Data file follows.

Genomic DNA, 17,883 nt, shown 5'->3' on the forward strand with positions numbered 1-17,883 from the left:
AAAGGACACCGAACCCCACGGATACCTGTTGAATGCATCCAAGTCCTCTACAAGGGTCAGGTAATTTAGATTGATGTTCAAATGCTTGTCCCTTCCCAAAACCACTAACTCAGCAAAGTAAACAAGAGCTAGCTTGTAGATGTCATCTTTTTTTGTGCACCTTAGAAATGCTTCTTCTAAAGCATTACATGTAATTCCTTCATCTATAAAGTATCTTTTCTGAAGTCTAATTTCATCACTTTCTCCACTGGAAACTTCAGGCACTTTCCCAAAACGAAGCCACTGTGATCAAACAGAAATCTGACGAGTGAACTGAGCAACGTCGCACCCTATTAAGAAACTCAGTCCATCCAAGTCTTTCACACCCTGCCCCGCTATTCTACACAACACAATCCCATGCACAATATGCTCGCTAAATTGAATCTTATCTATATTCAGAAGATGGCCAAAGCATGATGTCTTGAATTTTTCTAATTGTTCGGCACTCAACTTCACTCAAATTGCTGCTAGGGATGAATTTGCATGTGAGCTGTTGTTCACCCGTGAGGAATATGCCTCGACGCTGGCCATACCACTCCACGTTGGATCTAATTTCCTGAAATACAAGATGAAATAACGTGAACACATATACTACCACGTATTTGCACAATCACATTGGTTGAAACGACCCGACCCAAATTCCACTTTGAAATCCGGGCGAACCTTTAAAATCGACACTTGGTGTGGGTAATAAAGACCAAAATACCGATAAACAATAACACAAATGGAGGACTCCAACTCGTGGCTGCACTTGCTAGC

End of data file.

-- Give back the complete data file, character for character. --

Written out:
Genomic DNA, 17,883 nt, shown 5'->3' on the forward strand with positions numbered 1-17,883 from the left:
AAAGGACACCGAACCCCACGGATACCTGTTGAATGCATCCAAGTCCTCTACAAGGGTCAGGTAATTTAGATTGATGTTCAAATGCTTGTCCCTTCCCAAAACCACTAACTCAGCAAAGTAAACAAGAGCTAGCTTGTAGATGTCATCTTTTTTTGTGCACCTTAGAAATGCTTCTTCTAAAGCATTACATGTAATTCCTTCATCTATAAAGTATCTTTTCTGAAGTCTAATTTCATCACTTTCTCCACTGGAAACTTCAGGCACTTTCCCAAAACGAAGCCACTGTGATCAAACAGAAATCTGACGAGTGAACTGAGCAACGTCGCACCCTATTAAGAAACTCAGTCCATCCAAGTCTTTCACACCCTGCCCCGCTATTCTACACAACACAATCCCATGCACAATATGCTCGCTAAATTGAATCTTATCTATATTCAGAAGATGGCCAAAGCATGATGTCTTGAATTTTTCTAATTGTTCGGCACTCAACTTCACTCAAATTGCTGCTAGGGATGAATTTGCATGTGAGCTGTTGTTCACCCGTGAGGAATATGCCTCGACGCTGGCCATACCACTCCACGTTGGATCTAATTTCCTGAAATACAAGATGAAATAACGTGAACACATATACTACCACGTATTTGCACAATCACATTGGTTGAAACGACCCGACCCAAATTCCACTTTGAAATCCGGGCGAACCTTTAAAATCGACACTTGGTGTGGGTAATAAAGACCAAAATACCGATAAACAATAACACAAATGGAGGACTCCAACTCGTGGCTGCACTTGCTAGC